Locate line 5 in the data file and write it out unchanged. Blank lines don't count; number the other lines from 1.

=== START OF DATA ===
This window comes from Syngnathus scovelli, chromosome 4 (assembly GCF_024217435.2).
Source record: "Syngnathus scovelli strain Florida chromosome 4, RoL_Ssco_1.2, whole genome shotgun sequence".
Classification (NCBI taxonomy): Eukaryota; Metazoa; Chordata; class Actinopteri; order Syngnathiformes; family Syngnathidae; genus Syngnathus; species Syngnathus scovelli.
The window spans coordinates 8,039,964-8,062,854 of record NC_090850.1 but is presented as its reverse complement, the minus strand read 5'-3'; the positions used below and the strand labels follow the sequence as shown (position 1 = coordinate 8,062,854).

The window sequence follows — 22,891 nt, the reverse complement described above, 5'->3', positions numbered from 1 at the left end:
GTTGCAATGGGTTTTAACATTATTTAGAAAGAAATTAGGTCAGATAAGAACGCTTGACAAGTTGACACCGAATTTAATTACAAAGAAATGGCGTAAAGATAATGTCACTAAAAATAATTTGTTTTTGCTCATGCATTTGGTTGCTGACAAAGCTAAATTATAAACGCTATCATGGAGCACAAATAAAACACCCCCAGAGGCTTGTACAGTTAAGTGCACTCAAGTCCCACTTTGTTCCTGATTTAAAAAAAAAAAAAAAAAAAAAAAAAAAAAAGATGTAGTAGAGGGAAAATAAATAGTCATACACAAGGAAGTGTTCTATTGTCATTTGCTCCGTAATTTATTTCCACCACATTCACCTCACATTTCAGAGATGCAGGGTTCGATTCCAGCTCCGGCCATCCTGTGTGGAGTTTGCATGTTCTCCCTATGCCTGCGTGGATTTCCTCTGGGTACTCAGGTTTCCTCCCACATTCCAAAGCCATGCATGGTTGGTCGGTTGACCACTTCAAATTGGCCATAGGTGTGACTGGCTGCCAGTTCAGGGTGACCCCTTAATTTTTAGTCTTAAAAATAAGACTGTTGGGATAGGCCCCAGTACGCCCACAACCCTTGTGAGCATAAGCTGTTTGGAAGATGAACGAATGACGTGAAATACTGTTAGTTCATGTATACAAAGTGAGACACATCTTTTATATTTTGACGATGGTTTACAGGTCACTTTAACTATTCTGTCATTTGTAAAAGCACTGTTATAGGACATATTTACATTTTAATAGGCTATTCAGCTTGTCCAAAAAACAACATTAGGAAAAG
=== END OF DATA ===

The window sequence follows — 22,891 nt, the reverse complement described above, 5'->3', positions numbered from 1 at the left end: